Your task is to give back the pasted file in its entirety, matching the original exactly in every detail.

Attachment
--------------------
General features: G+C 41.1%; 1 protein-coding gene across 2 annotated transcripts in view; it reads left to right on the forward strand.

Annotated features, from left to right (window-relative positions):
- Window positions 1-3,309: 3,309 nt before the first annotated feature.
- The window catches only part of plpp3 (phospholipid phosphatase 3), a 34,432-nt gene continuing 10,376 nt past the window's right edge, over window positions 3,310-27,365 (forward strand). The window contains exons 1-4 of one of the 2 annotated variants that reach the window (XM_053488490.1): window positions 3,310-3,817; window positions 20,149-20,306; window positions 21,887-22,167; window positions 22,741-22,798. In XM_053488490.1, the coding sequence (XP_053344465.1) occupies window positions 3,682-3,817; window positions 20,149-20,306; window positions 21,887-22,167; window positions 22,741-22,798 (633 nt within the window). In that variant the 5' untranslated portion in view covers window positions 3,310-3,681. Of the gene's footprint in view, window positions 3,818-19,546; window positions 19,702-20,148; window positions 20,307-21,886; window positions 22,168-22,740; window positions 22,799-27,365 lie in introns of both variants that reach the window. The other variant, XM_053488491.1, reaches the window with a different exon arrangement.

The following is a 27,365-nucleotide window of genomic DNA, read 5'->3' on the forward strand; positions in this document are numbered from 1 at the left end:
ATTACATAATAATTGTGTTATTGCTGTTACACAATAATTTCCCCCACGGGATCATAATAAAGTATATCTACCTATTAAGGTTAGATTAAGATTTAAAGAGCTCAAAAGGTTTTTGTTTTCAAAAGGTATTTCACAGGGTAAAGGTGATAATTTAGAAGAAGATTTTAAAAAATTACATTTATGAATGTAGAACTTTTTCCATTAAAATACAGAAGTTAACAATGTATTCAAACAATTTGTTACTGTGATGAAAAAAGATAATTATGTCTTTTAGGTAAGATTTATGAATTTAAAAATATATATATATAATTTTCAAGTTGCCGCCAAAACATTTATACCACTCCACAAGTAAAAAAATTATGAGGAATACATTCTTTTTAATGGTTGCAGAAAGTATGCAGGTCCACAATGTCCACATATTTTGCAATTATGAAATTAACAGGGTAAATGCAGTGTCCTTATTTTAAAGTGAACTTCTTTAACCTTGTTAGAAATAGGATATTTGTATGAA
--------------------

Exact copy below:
General features: G+C 41.1%; 1 protein-coding gene across 2 annotated transcripts in view; it reads left to right on the forward strand.

Annotated features, from left to right (window-relative positions):
- Window positions 1-3,309: 3,309 nt before the first annotated feature.
- The window catches only part of plpp3 (phospholipid phosphatase 3), a 34,432-nt gene continuing 10,376 nt past the window's right edge, over window positions 3,310-27,365 (forward strand). The window contains exons 1-4 of one of the 2 annotated variants that reach the window (XM_053488490.1): window positions 3,310-3,817; window positions 20,149-20,306; window positions 21,887-22,167; window positions 22,741-22,798. In XM_053488490.1, the coding sequence (XP_053344465.1) occupies window positions 3,682-3,817; window positions 20,149-20,306; window positions 21,887-22,167; window positions 22,741-22,798 (633 nt within the window). In that variant the 5' untranslated portion in view covers window positions 3,310-3,681. Of the gene's footprint in view, window positions 3,818-19,546; window positions 19,702-20,148; window positions 20,307-21,886; window positions 22,168-22,740; window positions 22,799-27,365 lie in introns of both variants that reach the window. The other variant, XM_053488491.1, reaches the window with a different exon arrangement.

The following is a 27,365-nucleotide window of genomic DNA, read 5'->3' on the forward strand; positions in this document are numbered from 1 at the left end:
ATTACATAATAATTGTGTTATTGCTGTTACACAATAATTTCCCCCACGGGATCATAATAAAGTATATCTACCTATTAAGGTTAGATTAAGATTTAAAGAGCTCAAAAGGTTTTTGTTTTCAAAAGGTATTTCACAGGGTAAAGGTGATAATTTAGAAGAAGATTTTAAAAAATTACATTTATGAATGTAGAACTTTTTCCATTAAAATACAGAAGTTAACAATGTATTCAAACAATTTGTTACTGTGATGAAAAAAGATAATTATGTCTTTTAGGTAAGATTTATGAATTTAAAAATATATATATATAATTTTCAAGTTGCCGCCAAAACATTTATACCACTCCACAAGTAAAAAAATTATGAGGAATACATTCTTTTTAATGGTTGCAGAAAGTATGCAGGTCCACAATGTCCACATATTTTGCAATTATGAAATTAACAGGGTAAATGCAGTGTCCTTATTTTAAAGTGAACTTCTTTAACCTTGTTAGAAATAGGATATTTGTATGAA